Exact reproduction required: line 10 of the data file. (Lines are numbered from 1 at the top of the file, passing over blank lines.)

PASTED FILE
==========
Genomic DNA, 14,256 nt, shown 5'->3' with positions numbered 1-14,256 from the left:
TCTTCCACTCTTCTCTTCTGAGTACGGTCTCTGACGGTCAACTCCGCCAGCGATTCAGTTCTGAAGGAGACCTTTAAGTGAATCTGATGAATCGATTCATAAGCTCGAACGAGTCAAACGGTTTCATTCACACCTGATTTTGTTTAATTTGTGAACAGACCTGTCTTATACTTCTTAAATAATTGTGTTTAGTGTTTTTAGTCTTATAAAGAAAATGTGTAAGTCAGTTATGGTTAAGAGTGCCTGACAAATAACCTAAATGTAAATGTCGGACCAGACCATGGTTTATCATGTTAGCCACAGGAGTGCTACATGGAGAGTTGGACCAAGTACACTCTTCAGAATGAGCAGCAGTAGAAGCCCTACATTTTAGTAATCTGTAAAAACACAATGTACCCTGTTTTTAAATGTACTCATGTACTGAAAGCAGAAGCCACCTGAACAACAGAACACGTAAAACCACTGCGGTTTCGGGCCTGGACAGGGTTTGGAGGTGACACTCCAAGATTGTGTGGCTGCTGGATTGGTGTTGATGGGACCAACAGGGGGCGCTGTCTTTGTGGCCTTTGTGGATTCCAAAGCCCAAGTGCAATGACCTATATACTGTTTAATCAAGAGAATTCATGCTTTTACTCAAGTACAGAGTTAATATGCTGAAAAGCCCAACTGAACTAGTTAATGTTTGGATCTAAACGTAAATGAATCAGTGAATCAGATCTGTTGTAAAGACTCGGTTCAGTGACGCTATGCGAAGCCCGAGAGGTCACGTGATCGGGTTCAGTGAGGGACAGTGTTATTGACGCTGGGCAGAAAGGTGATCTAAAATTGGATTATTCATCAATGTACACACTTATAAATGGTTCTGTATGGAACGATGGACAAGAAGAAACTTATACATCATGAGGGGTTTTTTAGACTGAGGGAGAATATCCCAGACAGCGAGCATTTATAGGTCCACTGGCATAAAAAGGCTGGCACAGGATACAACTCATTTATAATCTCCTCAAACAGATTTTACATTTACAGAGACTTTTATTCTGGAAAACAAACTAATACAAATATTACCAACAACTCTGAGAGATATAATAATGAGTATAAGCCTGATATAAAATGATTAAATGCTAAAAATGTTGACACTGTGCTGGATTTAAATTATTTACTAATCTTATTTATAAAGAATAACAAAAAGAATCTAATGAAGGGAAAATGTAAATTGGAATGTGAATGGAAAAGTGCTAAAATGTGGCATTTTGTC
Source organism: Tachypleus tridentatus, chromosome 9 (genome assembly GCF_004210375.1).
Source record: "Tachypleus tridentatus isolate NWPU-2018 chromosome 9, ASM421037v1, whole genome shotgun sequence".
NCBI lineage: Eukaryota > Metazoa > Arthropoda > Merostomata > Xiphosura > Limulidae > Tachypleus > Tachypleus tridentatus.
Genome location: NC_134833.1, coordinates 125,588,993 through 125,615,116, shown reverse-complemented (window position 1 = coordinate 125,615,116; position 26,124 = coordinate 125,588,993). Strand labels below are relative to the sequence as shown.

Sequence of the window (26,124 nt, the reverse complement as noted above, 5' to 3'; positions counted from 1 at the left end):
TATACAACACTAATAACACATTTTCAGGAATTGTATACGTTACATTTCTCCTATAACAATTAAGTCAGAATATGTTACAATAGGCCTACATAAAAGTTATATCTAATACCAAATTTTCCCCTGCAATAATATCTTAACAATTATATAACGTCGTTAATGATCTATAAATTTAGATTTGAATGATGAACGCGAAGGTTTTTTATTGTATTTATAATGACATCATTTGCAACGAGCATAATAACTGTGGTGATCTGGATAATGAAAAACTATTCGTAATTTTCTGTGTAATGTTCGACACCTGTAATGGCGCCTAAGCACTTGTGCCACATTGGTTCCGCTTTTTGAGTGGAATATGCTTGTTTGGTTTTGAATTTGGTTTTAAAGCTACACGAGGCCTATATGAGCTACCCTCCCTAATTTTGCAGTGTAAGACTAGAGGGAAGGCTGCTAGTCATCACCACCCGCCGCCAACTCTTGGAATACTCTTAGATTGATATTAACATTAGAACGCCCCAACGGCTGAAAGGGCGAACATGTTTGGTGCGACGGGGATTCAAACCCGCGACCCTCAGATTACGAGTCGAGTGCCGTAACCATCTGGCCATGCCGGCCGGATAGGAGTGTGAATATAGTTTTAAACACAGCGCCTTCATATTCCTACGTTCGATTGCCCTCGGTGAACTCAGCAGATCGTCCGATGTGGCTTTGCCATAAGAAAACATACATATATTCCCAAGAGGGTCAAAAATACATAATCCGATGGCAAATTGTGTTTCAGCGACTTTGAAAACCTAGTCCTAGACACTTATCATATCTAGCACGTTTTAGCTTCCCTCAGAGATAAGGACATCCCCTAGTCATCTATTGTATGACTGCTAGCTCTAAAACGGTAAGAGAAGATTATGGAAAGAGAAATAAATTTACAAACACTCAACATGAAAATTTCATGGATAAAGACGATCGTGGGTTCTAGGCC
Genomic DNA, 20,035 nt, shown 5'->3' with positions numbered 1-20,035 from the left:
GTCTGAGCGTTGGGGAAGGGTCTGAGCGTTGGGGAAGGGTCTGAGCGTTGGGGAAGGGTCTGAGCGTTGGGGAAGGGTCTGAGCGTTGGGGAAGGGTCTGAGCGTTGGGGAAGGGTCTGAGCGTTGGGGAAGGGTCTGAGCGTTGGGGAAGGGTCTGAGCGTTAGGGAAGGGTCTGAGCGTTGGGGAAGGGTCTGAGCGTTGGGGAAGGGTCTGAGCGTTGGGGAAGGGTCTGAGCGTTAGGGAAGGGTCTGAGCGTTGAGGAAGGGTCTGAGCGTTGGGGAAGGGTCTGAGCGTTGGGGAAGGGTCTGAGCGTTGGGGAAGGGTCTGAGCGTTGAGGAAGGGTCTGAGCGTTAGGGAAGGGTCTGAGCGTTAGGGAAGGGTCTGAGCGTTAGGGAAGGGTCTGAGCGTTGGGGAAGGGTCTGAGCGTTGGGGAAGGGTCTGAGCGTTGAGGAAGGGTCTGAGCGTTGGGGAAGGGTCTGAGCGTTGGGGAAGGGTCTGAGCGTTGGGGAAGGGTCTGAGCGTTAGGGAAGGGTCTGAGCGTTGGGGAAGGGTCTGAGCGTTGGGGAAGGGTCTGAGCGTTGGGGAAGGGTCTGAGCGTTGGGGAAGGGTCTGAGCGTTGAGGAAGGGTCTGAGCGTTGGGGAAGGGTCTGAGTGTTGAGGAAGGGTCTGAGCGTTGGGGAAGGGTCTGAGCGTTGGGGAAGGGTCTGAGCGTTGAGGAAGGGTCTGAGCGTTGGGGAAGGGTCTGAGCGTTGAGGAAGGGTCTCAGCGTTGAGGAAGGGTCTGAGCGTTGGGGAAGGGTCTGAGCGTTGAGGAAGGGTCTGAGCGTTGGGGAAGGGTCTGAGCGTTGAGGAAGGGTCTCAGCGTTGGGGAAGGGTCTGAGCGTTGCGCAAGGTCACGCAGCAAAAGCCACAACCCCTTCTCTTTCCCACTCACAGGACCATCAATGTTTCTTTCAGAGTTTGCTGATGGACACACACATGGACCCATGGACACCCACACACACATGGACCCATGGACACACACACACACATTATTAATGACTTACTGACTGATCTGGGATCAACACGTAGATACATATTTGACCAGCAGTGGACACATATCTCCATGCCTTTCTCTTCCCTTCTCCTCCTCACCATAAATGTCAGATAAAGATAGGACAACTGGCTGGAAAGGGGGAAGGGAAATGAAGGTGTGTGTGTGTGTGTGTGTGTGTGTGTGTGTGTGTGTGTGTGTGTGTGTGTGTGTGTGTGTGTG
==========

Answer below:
GTCTGAGCGTTGGGGAAGGGTCTGAGCGTTGGGGAAGGGTCTGAGCGTTGGGGAAGGGTCTGAGCGTTGGGGAAGGGTCTGAGCGTTGGGGAAGGGTCTGAGCGTTGGGGAAGGGTCTGAGCGTTGGGGAAGGGTCTGAGCGTTGGGGAAGGGTCTGAGCGTTAGGGAAGGGTCTGAGCGTTGGGGAAGGGTCTGAGCGTTGGGGAAGGGTCTGAGCGTTGGGGAAGGGTCTGAGCGTTAGGGAAGGGTCTGAGCGTTGAGGAAGGGTCTGAGCGTTGGGGAAGGGTCTGAGCGTTGGGGAAGGGTCTGAGCGTTGGGGAAGGGTCTGAGCGTTGAGGAAGGGTCTGAGCGTTAGGGAAGGGTCTGAGCGTTAGGGAAGGGTCTGAGCGTTAGGGAAGGGTCTGAGCGTTGGGGAAGGGTCTGAGCGTTGGGGAAGGGTCTGAGCGTTGAGGAAGGGTCTGAGCGTTGGGGAAGGGTCTGAGCGTTGGGGAAGGGTCTGAGCGTTGGGGAAGGGTCTGAGCGTTAGGGAAGGGTCTGAGCGTTGGGGAAGGGTCTGAGCGTTGGGGAAGGGTCTGAGCGTTGGGGAAGGGTCTGAGCGTTGGGGAAGGGTCTGAGCGTTGAGGAAGGGTCTGAGCGTTGGGGAAGGGTCTGAGTGTTGAGGAAGGGTCTGAGCGTTGGGGAAGGGTCTGAGCGTTGGGGAAGGGTCTGAGCGTTGAGGAAGGGTCTGAGCGTTGGGGAAGGGTCTGAGCGTTGAGGAAGGGTCTCAGCGTTGAGGAAGGGTCTGAGCGTTGGGGAAGGGTCTGAGCGTTGAGGAAGGGTCTGAGCGTTGGGGAAGGGTCTGAGCGTTGAGGAAGGGTCTCAGCGTTGGGGAAGGGTCTGAGCGTTGCGCAAGGTCACGCAGCAAAAGCCACAACCCCTTCTCTTTCCCACTCACAGGACCATCAATGTTTCTTTCAGAGTTTGCTGATGGACACACACATGGACCCATGGACACCCACACACACATGGACCCATGGACACACACACACACATTATTAATGACTTACTGACTGATCTGGGATCAACACGTAGATACATATTTGACCAGCAGTGGACACATATCTCCATGCCTTTCTCTTCCCTTCTCCTCCTCACCATAAATGTCAGATAAAGATAGGACAACTGGCTGGAAAGGGGGAAGGGAAATGAAGGTGTGTGTGTGTGTGTGTGTGTGTGTGTGTGTGTGTGTGTGTGTGTGTGTGTGTGTGTGTGTGTG